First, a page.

Bartosz Bielenia is never less than totally compelling.
The man is played by George C. Scott, the girl by Season Hubley. They have moments in the movie when they talk, really talk, about what's important to them and we're reminded of how much movie dialogue just repeats itself, movie after movie, year after year. There's a scene in "Hardcore" where the man (who is a strict Calvinist) and the prostitute (who began selling herself in her early teens) talk about sex, religion, and morality, and we're almost startled by the belief and simple poetry in their words.
This relationship, between two people with nothing in common, who meet at an intersection in a society where many have nothing in common, is at the heart of the movie, and makes it important. It is preceded and followed by another of those story ideas that Paul Schrader seems to generate so easily. His movies are about people with values, in conflict with society. He wrote "Taxi Driver" and "Rolling Thunder" and wrote and directed "Blue Collar." All three are about people prepared to defend (with violence, if necessary) their steadfast beliefs.
The Scott character is a fundamentalist from Grand Rapids, Michigan Schrader's own hometown. The opening scenes establish the family setting, at Christmas, with a fairly thick theological debate going on around the dinner table. (The small boy listening so solemnly, Schrader has said, can be taken for himself.) A few days later, Scott's daughter leaves home for a church rally in California. She never returns. Scott hires a private detective (Peter Boyle) to try to find her, and Boyle does find her in an 8-millimeter porno movie. Can it be traced? Boyle says not: "Nobody made it. Nobody sold it. Nobody sees it. It doesn't exist."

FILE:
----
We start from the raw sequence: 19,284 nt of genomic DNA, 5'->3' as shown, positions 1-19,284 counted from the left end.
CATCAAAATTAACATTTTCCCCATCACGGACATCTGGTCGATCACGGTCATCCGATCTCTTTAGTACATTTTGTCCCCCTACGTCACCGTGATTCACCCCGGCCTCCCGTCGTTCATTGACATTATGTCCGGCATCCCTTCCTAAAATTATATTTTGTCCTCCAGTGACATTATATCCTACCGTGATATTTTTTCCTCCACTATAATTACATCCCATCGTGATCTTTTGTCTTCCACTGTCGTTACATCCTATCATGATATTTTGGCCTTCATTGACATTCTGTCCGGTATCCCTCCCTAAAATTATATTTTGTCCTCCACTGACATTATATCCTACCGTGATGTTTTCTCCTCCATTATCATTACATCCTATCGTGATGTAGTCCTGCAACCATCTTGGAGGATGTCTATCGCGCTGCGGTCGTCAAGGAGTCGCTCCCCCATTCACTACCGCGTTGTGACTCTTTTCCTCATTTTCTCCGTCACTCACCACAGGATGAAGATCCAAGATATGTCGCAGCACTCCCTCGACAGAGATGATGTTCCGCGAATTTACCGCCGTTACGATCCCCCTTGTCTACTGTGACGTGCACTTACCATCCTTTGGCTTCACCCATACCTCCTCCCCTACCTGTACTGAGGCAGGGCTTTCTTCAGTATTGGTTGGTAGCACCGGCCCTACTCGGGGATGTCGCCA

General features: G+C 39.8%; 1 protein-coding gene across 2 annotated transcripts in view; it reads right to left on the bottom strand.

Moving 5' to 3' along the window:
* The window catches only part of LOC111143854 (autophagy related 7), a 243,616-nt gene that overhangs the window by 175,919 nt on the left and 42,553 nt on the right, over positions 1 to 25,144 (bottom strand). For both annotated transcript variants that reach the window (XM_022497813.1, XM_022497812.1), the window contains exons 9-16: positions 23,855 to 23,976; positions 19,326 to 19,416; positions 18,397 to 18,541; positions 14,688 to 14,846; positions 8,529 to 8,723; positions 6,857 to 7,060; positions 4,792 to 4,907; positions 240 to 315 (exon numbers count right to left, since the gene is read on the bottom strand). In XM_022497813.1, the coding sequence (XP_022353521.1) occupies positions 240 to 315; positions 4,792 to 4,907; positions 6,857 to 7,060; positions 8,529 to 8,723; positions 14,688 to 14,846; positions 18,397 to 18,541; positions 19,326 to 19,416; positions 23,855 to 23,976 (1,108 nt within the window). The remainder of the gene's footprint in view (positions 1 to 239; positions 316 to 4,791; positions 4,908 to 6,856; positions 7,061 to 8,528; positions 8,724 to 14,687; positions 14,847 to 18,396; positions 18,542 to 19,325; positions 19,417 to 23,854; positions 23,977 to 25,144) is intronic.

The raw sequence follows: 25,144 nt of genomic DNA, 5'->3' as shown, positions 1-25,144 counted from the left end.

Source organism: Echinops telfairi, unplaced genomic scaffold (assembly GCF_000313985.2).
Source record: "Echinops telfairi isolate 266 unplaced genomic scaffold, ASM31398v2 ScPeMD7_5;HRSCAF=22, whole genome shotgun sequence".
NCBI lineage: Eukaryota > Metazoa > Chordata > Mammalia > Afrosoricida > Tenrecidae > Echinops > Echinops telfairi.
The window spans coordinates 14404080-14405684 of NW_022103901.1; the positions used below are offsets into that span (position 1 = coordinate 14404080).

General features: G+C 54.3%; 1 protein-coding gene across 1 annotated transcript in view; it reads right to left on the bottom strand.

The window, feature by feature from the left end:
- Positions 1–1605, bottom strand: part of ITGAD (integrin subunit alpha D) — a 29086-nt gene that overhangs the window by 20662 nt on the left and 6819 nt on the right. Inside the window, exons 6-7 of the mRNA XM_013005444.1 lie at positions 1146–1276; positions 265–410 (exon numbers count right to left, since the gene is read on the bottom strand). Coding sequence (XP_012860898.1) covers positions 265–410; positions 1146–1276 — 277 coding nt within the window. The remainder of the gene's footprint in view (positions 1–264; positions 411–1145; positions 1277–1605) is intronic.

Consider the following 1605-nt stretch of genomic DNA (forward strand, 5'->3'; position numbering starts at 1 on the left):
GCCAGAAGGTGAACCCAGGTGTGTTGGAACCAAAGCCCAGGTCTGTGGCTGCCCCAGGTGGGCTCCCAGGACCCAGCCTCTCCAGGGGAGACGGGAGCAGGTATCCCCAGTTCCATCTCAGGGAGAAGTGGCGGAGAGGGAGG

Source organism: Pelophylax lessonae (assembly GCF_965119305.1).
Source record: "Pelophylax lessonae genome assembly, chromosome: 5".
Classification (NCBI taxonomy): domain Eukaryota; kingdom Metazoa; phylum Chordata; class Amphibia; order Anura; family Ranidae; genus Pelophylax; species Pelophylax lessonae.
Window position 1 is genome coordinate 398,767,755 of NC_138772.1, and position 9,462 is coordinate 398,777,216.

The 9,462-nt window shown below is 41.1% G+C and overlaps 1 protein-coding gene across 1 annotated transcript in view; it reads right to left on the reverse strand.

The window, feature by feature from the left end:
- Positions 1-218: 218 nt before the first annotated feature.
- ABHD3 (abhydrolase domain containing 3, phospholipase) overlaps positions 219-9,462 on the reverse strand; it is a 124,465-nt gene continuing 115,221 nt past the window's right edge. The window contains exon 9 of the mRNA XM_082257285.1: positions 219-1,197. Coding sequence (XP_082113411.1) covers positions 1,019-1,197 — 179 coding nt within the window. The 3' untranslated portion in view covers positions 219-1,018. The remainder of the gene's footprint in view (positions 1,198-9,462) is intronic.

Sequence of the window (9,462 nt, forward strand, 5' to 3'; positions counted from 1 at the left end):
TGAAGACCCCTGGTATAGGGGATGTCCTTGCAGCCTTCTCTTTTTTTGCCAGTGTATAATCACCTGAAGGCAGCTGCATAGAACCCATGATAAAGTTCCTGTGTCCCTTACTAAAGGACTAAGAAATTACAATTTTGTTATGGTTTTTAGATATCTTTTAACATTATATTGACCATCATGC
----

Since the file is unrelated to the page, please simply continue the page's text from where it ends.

But Scott vows to follow his daughter into the sexual underworld and bring her back. His efforts to trace her, through San Francisco and Los Angeles and San Diego, make "Hardcore" into a sneakily fascinating guided tour through massage parlors, whorehouses, and the world of porno movies. Schrader sometimes seems to be having it both ways, here: Scott is repelled by the sex scenes he explores, but is the movie?
That doesn't matter so much after he meets Niki (Season Hubley), who might know some people who might know where his daughter is. She is in many ways like all the other lost young girls who drift to California and disappear. But she has intelligence and a certain insight into why she does what she does, and so their talks together become occasions for mutual analysis.
She has a deep psychological need for a father figure, a need she thinks Scott can meet. She also has insights into Scott's own character, insights his life hasn't previously made clear to him. There's a scene near the waterfront in San Diego that perfectly illuminates both of their personalities, and we realize how rare it is for the movies to show us people who are speaking in real words about real things.
The movie's ending is a mess, a combination of cheap thrills, a chase, and a shoot-out, as if Schrader wasn't quite sure how to escape from the depths he found. The film's last ten minutes, in fact, are mostly action, the automatic resolution of the plot; the relationship between Scott and Hubley ends without being resolved, and in bringing his story to a "satisfactory" conclusion, Schrader doesn't speak to the deeper and more human themes he's introduced. Too bad. But "Hardcore", flawed and uneven, contains moments of pure revelation.
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